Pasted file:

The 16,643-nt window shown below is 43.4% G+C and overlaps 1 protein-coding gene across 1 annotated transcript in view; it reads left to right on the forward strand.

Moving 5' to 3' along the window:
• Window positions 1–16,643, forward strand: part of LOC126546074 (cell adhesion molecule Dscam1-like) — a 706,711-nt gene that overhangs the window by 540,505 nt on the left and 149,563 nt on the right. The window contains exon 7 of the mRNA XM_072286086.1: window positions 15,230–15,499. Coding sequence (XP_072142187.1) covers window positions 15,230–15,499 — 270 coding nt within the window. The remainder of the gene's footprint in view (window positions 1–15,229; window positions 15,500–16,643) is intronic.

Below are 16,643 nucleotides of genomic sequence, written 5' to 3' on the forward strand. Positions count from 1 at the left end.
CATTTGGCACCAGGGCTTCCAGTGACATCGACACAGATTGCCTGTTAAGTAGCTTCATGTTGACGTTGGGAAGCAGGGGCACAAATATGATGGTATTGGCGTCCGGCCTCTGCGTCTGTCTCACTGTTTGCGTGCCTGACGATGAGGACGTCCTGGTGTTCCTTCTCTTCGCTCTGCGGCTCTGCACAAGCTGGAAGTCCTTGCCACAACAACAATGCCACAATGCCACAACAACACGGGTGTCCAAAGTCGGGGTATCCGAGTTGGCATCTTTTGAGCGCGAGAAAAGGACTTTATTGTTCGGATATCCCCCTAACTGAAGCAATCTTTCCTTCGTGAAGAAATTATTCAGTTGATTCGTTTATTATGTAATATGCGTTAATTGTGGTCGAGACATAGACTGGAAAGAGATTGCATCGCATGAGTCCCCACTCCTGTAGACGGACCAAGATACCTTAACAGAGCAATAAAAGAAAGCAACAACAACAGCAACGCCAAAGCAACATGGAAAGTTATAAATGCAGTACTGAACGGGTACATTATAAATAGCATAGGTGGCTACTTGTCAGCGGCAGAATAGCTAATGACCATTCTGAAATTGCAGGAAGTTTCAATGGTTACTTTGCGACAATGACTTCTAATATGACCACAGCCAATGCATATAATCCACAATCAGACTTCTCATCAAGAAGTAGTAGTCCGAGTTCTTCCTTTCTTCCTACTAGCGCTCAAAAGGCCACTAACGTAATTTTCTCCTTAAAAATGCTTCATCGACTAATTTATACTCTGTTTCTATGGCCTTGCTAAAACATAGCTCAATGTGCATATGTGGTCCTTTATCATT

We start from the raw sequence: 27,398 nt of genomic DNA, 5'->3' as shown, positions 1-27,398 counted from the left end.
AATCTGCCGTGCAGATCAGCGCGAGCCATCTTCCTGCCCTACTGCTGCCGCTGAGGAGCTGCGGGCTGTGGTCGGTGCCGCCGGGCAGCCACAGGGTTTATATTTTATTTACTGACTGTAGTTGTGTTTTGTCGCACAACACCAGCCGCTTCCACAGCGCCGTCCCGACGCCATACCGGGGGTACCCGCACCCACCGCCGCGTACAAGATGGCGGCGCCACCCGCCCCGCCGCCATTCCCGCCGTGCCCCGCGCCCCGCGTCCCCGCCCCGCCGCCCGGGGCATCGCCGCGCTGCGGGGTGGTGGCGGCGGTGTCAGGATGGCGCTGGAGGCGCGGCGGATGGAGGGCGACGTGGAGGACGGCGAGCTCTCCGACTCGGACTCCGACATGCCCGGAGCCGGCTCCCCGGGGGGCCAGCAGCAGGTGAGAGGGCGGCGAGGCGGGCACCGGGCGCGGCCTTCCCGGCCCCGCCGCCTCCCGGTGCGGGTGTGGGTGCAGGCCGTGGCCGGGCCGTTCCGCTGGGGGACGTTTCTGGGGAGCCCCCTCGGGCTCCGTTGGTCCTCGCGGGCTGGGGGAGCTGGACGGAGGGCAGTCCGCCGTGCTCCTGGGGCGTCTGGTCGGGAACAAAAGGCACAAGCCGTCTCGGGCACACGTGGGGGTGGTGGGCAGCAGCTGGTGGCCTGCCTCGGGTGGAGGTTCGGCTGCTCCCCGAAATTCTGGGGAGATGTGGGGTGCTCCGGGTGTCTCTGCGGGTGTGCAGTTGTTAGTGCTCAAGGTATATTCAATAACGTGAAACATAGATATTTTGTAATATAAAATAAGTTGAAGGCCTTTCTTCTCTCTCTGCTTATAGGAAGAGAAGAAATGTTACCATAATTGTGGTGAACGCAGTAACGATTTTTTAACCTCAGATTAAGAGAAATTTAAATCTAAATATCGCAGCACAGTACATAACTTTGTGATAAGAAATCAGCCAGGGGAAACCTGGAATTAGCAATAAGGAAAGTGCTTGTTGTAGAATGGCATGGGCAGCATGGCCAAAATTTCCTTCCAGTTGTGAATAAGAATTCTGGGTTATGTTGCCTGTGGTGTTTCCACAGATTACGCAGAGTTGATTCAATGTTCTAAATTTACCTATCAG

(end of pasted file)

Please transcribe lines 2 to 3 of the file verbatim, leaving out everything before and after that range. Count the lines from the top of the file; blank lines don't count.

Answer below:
Moving 5' to 3' along the window:
• Window positions 1–16,643, forward strand: part of LOC126546074 (cell adhesion molecule Dscam1-like) — a 706,711-nt gene that overhangs the window by 540,505 nt on the left and 149,563 nt on the right. The window contains exon 7 of the mRNA XM_072286086.1: window positions 15,230–15,499. Coding sequence (XP_072142187.1) covers window positions 15,230–15,499 — 270 coding nt within the window. The remainder of the gene's footprint in view (window positions 1–15,229; window positions 15,500–16,643) is intronic.